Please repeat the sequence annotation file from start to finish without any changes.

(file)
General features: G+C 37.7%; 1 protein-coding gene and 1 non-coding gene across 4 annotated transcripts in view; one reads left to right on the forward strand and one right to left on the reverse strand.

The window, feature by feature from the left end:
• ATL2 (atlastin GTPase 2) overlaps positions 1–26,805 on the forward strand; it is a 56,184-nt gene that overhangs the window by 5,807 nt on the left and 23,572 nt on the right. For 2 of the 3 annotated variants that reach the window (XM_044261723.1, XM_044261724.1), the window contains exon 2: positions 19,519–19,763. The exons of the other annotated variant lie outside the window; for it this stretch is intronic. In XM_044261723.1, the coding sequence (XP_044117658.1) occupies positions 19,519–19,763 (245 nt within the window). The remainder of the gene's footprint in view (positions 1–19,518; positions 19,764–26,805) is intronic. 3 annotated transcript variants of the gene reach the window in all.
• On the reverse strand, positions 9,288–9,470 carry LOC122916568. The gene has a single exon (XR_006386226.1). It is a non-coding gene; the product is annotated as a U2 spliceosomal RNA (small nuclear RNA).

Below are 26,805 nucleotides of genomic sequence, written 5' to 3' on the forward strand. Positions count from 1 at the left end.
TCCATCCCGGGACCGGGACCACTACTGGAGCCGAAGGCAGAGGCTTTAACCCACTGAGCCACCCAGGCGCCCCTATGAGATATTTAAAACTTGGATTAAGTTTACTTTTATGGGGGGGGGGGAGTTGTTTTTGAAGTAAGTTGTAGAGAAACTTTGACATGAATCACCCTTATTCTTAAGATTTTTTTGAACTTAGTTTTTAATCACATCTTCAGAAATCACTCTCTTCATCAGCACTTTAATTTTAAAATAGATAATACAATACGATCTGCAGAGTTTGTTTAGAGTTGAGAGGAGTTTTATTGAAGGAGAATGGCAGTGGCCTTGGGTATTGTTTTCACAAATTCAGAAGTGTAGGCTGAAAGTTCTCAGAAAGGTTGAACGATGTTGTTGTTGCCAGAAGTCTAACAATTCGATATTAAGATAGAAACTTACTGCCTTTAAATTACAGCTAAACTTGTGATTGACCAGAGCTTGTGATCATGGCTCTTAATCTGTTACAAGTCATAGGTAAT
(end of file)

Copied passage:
General features: G+C 37.7%; 1 protein-coding gene and 1 non-coding gene across 4 annotated transcripts in view; one reads left to right on the forward strand and one right to left on the reverse strand.

The window, feature by feature from the left end:
• ATL2 (atlastin GTPase 2) overlaps positions 1–26,805 on the forward strand; it is a 56,184-nt gene that overhangs the window by 5,807 nt on the left and 23,572 nt on the right. For 2 of the 3 annotated variants that reach the window (XM_044261723.1, XM_044261724.1), the window contains exon 2: positions 19,519–19,763. The exons of the other annotated variant lie outside the window; for it this stretch is intronic. In XM_044261723.1, the coding sequence (XP_044117658.1) occupies positions 19,519–19,763 (245 nt within the window). The remainder of the gene's footprint in view (positions 1–19,518; positions 19,764–26,805) is intronic. 3 annotated transcript variants of the gene reach the window in all.
• On the reverse strand, positions 9,288–9,470 carry LOC122916568. The gene has a single exon (XR_006386226.1). It is a non-coding gene; the product is annotated as a U2 spliceosomal RNA (small nuclear RNA).

Below are 26,805 nucleotides of genomic sequence, written 5' to 3' on the forward strand. Positions count from 1 at the left end.
TCCATCCCGGGACCGGGACCACTACTGGAGCCGAAGGCAGAGGCTTTAACCCACTGAGCCACCCAGGCGCCCCTATGAGATATTTAAAACTTGGATTAAGTTTACTTTTATGGGGGGGGGGGAGTTGTTTTTGAAGTAAGTTGTAGAGAAACTTTGACATGAATCACCCTTATTCTTAAGATTTTTTTGAACTTAGTTTTTAATCACATCTTCAGAAATCACTCTCTTCATCAGCACTTTAATTTTAAAATAGATAATACAATACGATCTGCAGAGTTTGTTTAGAGTTGAGAGGAGTTTTATTGAAGGAGAATGGCAGTGGCCTTGGGTATTGTTTTCACAAATTCAGAAGTGTAGGCTGAAAGTTCTCAGAAAGGTTGAACGATGTTGTTGTTGCCAGAAGTCTAACAATTCGATATTAAGATAGAAACTTACTGCCTTTAAATTACAGCTAAACTTGTGATTGACCAGAGCTTGTGATCATGGCTCTTAATCTGTTACAAGTCATAGGTAAT